Meal Idea: Backpacking Dinner Staples

Because my backpacking trips are often multi-month endeavors, I tend to know about them quite awhile in advance.  As a result, I usually get a chance to plan out my dehydrated meals carefully and cook big batches of each dish, which I then divvy up among the weeks of the trek.  However, most hikers and backpackers take shorter trips and might decide to head into the woods on a whim, when vacation days pile up and inspiration strikes.  This meal idea is for those hikers.

Preparing a delicious, rehydrateable meal — or a week’s worth of the same — after work on Thursday night before heading out for a trip on the weekend is simple.  You just need to spend a bit of time in the supermarket and utilize some very-American microwaveable packaging.

Here’s what you’ll need:

  • A packet (or two or three or five) of Uncle Ben’s Ready Rice — Feel free to experiment with flavors and spices.  My favorite used to be Thai-style rice, but I haven’t found that packet for a year or so.  I think I prefer Spanish-style and teriyaki these days.
  • A packet (or two or three or five) of microwaveable vegetable mixes — Again, it’s fun to experiment with combinations and flavors.  I have a soft spot for the Asian Medley by Bird’s Eye, but I can’t really think of one that I don’t like.  It’s hard to go wrong with vegetables.  (Except water chestnuts.)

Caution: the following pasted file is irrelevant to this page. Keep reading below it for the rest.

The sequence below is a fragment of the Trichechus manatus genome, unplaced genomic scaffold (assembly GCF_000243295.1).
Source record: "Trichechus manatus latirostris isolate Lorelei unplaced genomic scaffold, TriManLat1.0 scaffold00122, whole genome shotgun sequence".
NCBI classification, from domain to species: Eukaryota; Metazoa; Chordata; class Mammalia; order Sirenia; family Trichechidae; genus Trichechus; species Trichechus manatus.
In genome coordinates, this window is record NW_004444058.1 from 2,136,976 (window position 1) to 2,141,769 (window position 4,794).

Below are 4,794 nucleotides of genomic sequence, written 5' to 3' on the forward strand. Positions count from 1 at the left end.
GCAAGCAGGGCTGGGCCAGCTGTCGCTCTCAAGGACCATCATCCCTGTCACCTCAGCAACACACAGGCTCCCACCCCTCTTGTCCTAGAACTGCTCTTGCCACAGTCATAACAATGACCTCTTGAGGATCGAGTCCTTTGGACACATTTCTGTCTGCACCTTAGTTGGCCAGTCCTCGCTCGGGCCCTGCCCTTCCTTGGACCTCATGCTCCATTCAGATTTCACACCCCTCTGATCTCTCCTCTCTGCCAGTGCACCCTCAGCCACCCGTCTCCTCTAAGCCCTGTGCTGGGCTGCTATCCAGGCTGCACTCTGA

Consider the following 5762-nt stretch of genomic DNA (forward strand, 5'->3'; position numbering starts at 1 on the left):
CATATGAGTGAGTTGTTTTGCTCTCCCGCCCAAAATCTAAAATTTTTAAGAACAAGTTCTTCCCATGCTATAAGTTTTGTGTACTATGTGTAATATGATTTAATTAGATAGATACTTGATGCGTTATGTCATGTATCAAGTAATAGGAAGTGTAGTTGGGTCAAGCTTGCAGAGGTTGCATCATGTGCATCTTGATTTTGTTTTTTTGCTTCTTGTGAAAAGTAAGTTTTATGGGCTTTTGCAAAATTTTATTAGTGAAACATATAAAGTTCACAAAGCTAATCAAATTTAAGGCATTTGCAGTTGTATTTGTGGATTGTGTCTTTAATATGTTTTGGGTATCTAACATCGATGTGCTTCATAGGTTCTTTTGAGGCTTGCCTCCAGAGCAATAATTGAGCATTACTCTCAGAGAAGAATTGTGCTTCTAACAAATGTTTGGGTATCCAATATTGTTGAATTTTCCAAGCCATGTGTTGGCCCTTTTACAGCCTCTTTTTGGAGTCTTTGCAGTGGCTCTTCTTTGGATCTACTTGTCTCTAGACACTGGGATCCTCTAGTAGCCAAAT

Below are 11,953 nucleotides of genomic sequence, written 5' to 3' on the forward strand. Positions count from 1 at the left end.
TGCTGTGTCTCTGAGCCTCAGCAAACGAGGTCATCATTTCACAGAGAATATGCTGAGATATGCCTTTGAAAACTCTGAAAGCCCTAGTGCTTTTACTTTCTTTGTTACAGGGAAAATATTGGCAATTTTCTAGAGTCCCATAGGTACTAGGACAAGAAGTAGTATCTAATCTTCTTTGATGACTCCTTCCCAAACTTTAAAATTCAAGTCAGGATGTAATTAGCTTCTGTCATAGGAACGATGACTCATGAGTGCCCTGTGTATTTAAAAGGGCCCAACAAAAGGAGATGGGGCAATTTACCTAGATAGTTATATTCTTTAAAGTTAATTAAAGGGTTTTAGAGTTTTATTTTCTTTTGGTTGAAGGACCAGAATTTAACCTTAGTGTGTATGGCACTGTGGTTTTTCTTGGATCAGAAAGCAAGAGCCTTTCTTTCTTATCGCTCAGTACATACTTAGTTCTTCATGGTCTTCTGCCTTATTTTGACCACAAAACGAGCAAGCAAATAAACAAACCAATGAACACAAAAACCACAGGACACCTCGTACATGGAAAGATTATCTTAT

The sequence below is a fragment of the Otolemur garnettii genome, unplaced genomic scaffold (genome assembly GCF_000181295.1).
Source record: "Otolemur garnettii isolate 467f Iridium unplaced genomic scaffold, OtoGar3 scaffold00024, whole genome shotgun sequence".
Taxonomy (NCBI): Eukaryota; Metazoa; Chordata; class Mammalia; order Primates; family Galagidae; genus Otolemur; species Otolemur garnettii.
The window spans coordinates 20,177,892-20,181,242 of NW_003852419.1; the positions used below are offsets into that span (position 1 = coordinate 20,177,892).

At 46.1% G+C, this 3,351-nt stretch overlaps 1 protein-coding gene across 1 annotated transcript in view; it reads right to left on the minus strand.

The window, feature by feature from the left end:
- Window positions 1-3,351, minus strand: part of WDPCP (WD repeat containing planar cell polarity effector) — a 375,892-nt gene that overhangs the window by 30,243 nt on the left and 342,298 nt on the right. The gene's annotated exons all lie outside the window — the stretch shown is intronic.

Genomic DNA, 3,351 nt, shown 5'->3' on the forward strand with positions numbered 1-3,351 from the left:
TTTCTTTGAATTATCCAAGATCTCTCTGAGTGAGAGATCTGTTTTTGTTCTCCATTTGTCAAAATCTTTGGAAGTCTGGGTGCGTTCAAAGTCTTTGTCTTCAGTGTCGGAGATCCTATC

• A can (or two or three or five) of beans — I tend to go for black beans, dark red kidney beans, or garbanzos, and I select the variety by considering what might pair well with the rice and veggies I’ve selected.  As a vegan, I also love using strip-style meat substitutes (or vegetarian steak tips) for this category.
  • Tortillas

Shopping for ingredients is actually the most difficult part of the process.  Once you’ve gathered all your supplies, simply microwave the rice and veggies (and meat substitutes, if that’s the route you chose to go).  Then, chop any large vegetables into small pieces to ensure that they will dehydrate quickly and completely; drain and rinse the beans; spread the rice, veggies, and protein onto dehydrating trays; and let them dry for 5-8 hours.

Once your food has dehydrated, assemble quart-size Ziploc freezer bags with a serving or two each of rice, vegetables, and protein and toss them, along with several tortillas, into your pack.  Then, you’re ready to hit the trail!  After each day of hiking, just rehydrate the mixture in a bag, wrap it in a tortilla, and enjoy a warm dinner burrito.

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